Three years after the White House arranged a hero's welcome at the State of the Union address for the Fort Hood police sergeant and her partner who stopped the deadly shooting there, Kimberly Munley says President Obama broke the promise he made to her that the victims would be well taken care of.
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"Betrayed is a good word," former Sgt. Munley told ABC News in a tearful interview to be broadcast tonight on "World News with Diane Sawyer" and "Nightline."
"Not to the least little bit have the victims been taken care of," she said. "In fact they've been neglected."
There was no immediate comment from the White House about Munley's allegations.
Thirteen people were killed, including a pregnant soldier, and 32 others shot in the November 2009 rampage by the accused shooter, Major Nidal Hasan, who now awaits a military trial on charges of premeditated murder and attempted murder.
Tonight's broadcast report also includes dramatic new video, obtained by ABC News, taken in the immediate aftermath of the shooting, capturing the chaos and terror of the day.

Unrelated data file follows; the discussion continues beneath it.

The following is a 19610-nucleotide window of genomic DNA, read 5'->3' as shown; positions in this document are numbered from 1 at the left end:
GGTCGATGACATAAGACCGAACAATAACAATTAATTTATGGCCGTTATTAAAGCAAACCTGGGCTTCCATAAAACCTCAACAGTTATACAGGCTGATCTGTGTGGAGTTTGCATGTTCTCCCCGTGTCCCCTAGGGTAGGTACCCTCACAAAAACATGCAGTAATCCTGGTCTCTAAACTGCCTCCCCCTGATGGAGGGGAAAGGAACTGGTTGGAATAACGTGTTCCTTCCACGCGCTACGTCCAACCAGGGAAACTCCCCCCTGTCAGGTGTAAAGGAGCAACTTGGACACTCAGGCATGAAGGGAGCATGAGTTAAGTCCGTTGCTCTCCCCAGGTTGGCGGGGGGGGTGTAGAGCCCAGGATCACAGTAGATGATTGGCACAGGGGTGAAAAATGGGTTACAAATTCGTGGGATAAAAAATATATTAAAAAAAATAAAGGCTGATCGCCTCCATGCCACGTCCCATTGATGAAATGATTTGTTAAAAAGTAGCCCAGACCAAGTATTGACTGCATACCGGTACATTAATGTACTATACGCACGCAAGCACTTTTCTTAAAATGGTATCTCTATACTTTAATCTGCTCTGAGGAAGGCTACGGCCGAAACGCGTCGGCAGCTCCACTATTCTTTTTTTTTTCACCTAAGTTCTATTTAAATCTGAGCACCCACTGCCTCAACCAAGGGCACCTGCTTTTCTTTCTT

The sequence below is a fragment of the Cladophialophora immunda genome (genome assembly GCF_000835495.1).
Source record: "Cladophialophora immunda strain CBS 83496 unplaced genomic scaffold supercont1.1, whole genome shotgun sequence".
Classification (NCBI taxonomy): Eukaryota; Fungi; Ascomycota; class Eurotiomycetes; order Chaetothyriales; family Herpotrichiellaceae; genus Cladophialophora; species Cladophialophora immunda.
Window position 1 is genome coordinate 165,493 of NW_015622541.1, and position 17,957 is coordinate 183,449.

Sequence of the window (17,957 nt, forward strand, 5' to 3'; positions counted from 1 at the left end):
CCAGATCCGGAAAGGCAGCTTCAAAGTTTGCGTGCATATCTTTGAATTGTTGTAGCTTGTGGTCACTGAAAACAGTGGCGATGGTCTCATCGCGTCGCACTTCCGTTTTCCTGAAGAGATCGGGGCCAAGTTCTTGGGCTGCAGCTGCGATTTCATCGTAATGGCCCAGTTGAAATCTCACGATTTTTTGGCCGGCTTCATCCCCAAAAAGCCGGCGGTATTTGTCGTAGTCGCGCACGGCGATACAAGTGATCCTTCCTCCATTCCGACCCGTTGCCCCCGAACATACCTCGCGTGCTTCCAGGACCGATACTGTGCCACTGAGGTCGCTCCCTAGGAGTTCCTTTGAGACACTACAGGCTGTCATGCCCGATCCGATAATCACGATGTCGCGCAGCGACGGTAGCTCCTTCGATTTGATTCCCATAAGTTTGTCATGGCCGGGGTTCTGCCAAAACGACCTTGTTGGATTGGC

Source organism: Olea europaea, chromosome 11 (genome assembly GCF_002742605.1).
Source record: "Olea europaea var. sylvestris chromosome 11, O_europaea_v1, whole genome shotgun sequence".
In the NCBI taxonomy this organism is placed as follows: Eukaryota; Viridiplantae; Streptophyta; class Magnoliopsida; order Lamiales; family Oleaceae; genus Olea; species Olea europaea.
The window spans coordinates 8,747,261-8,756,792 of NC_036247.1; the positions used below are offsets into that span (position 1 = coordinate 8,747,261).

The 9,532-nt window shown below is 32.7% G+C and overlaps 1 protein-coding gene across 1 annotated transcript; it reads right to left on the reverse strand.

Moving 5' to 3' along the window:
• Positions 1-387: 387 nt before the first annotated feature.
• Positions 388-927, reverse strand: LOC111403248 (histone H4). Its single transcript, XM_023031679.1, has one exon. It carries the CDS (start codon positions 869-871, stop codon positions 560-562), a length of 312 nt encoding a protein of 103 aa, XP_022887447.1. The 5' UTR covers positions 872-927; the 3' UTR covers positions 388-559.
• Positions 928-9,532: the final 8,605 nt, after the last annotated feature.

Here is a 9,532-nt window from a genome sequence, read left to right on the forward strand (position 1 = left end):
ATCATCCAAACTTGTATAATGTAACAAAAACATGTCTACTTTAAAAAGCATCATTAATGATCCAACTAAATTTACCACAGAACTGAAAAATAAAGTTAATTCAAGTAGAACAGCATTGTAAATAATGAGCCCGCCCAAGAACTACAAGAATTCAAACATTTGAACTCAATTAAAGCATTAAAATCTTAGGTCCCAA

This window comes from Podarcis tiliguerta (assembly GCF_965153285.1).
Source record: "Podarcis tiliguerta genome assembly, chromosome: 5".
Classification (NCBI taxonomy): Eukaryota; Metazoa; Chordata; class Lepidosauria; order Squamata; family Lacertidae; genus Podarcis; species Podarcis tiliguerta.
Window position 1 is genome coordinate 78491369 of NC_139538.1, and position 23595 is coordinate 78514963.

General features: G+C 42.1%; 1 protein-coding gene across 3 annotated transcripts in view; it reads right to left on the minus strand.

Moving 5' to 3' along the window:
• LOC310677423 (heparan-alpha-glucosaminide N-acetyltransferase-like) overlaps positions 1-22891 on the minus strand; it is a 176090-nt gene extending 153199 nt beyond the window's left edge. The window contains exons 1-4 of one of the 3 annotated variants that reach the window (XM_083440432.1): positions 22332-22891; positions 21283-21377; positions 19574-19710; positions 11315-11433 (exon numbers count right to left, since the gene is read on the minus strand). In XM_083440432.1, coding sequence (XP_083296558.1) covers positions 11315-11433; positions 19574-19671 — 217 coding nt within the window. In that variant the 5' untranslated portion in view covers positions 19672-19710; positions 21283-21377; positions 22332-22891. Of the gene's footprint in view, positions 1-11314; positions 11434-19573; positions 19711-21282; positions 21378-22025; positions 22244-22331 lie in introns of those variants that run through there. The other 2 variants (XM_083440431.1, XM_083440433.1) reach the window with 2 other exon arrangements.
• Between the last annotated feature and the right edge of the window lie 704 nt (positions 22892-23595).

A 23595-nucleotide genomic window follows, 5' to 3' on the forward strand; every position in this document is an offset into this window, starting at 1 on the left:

Munley, since laid off from her job with the base's civilian police force, was shot three times as she and her partner, Sgt. Mark Todd, confronted Hasan, who witnesses said had shouted "Allahu Akbar" as he opened fire on soldiers being processed for deployment to Afghanistan.
As Munley lay wounded, Todd fired the five bullets credited with bringing Hasan down.
Despite extensive evidence that Hasan was in communication with al Qaeda leader Anwar al-Awlaki prior to the attack, the military has denied the victims a Purple Heart and is treating the incident as "workplace violence" instead of "combat related" or terrorism.
Al-Awlaki has since been killed in a U.S. drone attack in Yemen, in what was termed a major victory in the U.S. efforts against al Qaeda.
Munley and dozens of other victims have now filed a lawsuit against the military alleging the "workplace violence" designation means the Fort Hood victims are receiving lower priority access to medical care as veterans, and a loss of financial benefits available to those who injuries are classified as "combat related."
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SOURCE: ABC News